Nicotine Effect on Teen’s Health Essay Example
The teen years are critical for brain development, which continues into young adulthood. Young people who use nicotine products in any form, including e-cigarettes, are uniquely at risk for long-lasting effects. Because nicotine affects the development of the brain's reward system, continued e-cigarette use can not only lead to nicotine addiction, but it also can make other drugs such as cocaine and methamphetamine more pleasurable to a teen's developing brain. Nicotine also affects the development of brain circuits that control attention and learning. Other risks include mood disorders and permanent problems with impulse control—failure to fight an urge or impulse that may harm oneself or others.
Most e-cigarettes consist of four different components, including a cartridge or reservoir, which holds a liquid solution containing varying amounts of nicotine, flavorings, and other chemicals heating element (atomizer)a power source (usually a battery)a mouthpiece that the person uses to inhale many e-cigarettes, puffing activates the battery-powered heating device, which vaporizes the liquid in the cartridge. The person then inhales the resulting aerosol or vapor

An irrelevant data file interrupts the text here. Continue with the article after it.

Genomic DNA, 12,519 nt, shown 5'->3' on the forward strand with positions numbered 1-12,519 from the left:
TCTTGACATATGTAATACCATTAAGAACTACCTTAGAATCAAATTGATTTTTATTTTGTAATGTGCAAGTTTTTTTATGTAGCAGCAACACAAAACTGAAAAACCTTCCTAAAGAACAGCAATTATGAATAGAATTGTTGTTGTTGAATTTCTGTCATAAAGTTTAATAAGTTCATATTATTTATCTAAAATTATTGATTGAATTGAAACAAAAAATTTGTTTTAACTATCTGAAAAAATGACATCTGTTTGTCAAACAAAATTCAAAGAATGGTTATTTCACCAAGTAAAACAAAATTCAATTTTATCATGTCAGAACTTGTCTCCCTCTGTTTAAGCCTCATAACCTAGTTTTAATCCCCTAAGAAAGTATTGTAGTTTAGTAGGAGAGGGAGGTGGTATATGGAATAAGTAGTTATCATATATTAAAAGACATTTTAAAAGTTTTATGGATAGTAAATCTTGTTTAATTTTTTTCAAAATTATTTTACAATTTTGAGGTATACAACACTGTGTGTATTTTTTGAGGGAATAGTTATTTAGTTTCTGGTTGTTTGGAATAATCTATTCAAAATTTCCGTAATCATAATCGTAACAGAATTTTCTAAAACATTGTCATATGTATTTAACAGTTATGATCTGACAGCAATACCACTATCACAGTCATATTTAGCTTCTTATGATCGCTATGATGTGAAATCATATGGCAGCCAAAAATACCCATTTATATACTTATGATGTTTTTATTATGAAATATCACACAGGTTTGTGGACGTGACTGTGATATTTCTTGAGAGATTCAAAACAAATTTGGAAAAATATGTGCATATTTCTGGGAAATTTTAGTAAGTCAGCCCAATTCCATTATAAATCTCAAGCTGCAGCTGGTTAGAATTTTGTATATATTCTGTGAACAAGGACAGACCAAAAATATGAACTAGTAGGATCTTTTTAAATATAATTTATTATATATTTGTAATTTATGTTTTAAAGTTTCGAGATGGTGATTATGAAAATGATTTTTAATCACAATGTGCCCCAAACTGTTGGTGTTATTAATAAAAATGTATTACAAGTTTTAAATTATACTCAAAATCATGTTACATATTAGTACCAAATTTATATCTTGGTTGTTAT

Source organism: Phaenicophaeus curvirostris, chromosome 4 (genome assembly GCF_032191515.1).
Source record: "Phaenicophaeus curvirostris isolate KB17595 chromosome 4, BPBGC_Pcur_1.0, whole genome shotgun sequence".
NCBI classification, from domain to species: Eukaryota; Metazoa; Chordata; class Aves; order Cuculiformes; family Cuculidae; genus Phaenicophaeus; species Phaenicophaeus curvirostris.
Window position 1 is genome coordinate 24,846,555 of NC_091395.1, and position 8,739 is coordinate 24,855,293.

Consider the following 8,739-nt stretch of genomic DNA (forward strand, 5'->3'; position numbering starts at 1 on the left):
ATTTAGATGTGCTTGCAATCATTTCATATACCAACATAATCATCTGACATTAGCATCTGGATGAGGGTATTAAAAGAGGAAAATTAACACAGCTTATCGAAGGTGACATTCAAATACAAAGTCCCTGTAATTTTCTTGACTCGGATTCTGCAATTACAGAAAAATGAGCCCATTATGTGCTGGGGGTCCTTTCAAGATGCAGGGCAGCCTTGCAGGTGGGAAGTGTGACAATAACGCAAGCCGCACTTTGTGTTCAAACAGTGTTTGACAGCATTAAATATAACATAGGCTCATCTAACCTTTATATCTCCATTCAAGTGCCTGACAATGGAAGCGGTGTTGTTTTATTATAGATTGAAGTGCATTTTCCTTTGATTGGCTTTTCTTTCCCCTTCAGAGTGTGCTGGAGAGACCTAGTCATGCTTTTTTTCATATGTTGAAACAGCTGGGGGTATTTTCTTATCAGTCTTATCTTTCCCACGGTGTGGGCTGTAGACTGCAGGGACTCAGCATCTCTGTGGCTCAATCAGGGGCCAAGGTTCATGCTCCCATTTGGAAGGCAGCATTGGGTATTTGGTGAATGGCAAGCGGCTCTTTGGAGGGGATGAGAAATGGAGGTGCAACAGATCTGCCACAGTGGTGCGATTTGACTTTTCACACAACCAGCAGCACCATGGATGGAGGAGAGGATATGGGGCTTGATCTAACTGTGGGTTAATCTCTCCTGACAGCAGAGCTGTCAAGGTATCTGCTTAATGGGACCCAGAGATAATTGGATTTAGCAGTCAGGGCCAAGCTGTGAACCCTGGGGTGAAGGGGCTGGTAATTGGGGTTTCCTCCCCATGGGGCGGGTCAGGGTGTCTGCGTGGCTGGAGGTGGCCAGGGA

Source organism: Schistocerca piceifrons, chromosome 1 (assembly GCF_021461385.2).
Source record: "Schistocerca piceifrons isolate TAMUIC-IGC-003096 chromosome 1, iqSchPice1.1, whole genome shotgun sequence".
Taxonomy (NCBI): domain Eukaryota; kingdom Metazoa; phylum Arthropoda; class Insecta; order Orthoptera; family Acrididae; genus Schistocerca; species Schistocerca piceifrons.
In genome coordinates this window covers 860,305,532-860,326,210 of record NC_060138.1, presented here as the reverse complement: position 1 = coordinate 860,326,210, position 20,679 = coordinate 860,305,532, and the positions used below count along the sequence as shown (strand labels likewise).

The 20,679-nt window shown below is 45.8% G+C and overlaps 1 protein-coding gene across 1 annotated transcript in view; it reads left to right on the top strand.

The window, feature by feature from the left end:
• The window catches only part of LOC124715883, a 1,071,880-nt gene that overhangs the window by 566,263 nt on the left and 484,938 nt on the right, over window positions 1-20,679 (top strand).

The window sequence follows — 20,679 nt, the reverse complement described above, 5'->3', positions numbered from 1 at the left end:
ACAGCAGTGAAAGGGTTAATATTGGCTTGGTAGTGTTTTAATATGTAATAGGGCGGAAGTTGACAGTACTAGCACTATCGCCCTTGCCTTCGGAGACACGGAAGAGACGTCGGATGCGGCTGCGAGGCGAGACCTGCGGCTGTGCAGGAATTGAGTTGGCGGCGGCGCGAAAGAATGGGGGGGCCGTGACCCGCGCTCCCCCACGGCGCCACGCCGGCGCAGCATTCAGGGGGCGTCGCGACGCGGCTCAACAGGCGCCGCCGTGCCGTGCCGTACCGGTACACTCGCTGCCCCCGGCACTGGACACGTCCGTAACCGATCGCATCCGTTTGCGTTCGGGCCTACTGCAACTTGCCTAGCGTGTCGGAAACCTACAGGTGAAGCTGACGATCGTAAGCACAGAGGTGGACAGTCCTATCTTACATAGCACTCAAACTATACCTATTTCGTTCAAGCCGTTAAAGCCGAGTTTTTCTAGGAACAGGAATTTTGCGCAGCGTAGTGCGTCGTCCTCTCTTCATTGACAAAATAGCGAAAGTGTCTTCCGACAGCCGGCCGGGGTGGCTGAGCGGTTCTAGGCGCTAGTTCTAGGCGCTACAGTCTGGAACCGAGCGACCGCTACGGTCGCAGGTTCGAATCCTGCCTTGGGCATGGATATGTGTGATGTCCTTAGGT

The nicotine in e-liquids is readily absorbed from the lungs into the bloodstream when a person uses an e-cigarette. Upon entering the blood, nicotine stimulates the adrenal glands to release the hormone epinephrine. Epinephrine stimulates the central nervous system and increases blood pressure, breathing, and heart rate. As with most addictive substances, nicotine activates the brain’s reward circuits and also increases levels of a chemical messenger in the brain called dopamine, which reinforces rewarding behaviors. Pleasure caused by nicotine’s interaction with the reward circuit motivates some people to use nicotine again and again, despite risks to their health and well-being.
Some research suggests that e-cigarettes might be less harmful than cigarettes when people who regularly smoke switch to them as a complete replacement. But nicotine in any form is a highly addictive drug. Research suggests it can even prime the brain’s reward system, putting vapers at risk for addiction to other drugs. Also, e-cigarette use exposes the lungs to a variety of chemicals, including those added to e-liquids, and other chemicals produced during the heating/vaporizing process. A study of some e-cigarette products found the vapor contains known carcinogens and toxic chemicals, as well as potentially toxic metal nanoparticles from the device itself. The study showed that the e-liquids of certain cig-a-like brands contain high levels of nickel and chromium, which may come from the nichrome heating coils of the vaporizing device. Cig-a-likes may also contain low levels of cadmium, a toxic metal also found in cigarette smoke that can cause breathing problems and disease. More research is needed on the health consequences of repeated exposure to these chemicals.